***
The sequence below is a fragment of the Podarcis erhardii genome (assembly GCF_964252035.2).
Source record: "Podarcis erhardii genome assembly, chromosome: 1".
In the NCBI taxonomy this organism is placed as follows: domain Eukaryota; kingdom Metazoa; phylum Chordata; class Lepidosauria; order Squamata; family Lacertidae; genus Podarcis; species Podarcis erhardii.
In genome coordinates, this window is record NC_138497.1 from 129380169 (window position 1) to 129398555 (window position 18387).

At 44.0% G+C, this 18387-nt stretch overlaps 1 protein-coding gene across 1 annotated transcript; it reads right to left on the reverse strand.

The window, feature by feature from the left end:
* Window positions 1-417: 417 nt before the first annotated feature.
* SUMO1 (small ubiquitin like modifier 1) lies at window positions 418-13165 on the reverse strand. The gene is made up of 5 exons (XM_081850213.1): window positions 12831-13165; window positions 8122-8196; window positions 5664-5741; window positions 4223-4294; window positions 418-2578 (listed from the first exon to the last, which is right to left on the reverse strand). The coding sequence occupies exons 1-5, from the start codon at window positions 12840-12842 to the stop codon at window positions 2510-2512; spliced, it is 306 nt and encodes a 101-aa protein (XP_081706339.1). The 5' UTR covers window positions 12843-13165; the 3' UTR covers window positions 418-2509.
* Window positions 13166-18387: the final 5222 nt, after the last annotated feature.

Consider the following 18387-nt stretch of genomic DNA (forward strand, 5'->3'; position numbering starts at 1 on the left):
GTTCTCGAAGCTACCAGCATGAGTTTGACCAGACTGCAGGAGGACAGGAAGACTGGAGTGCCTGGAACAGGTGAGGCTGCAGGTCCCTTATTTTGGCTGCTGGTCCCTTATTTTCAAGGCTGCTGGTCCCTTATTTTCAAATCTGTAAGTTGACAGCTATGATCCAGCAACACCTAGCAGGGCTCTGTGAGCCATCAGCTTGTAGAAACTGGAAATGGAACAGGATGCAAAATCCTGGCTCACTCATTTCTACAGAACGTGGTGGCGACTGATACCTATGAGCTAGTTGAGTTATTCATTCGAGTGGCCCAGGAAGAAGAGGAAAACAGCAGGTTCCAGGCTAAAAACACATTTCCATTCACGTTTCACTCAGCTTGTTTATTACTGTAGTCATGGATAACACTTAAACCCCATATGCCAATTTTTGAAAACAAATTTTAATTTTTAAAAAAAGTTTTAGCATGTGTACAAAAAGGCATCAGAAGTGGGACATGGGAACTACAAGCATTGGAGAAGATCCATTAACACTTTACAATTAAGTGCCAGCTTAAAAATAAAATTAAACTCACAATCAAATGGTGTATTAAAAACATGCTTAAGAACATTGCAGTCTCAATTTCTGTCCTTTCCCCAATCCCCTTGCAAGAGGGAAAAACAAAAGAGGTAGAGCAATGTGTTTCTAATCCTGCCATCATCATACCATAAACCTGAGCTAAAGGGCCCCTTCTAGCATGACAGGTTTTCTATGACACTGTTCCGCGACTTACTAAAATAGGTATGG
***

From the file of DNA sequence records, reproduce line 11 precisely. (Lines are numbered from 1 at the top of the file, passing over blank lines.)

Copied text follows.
GTTCTCGAAGCTACCAGCATGAGTTTGACCAGACTGCAGGAGGACAGGAAGACTGGAGTGCCTGGAACAGGTGAGGCTGCAGGTCCCTTATTTTGGCTGCTGGTCCCTTATTTTCAAGGCTGCTGGTCCCTTATTTTCAAATCTGTAAGTTGACAGCTATGATCCAGCAACACCTAGCAGGGCTCTGTGAGCCATCAGCTTGTAGAAACTGGAAATGGAACAGGATGCAAAATCCTGGCTCACTCATTTCTACAGAACGTGGTGGCGACTGATACCTATGAGCTAGTTGAGTTATTCATTCGAGTGGCCCAGGAAGAAGAGGAAAACAGCAGGTTCCAGGCTAAAAACACATTTCCATTCACGTTTCACTCAGCTTGTTTATTACTGTAGTCATGGATAACACTTAAACCCCATATGCCAATTTTTGAAAACAAATTTTAATTTTTAAAAAAAGTTTTAGCATGTGTACAAAAAGGCATCAGAAGTGGGACATGGGAACTACAAGCATTGGAGAAGATCCATTAACACTTTACAATTAAGTGCCAGCTTAAAAATAAAATTAAACTCACAATCAAATGGTGTATTAAAAACATGCTTAAGAACATTGCAGTCTCAATTTCTGTCCTTTCCCCAATCCCCTTGCAAGAGGGAAAAACAAAAGAGGTAGAGCAATGTGTTTCTAATCCTGCCATCATCATACCATAAACCTGAGCTAAAGGGCCCCTTCTAGCATGACAGGTTTTCTATGACACTGTTCCGCGACTTACTAAAATAGGTATGG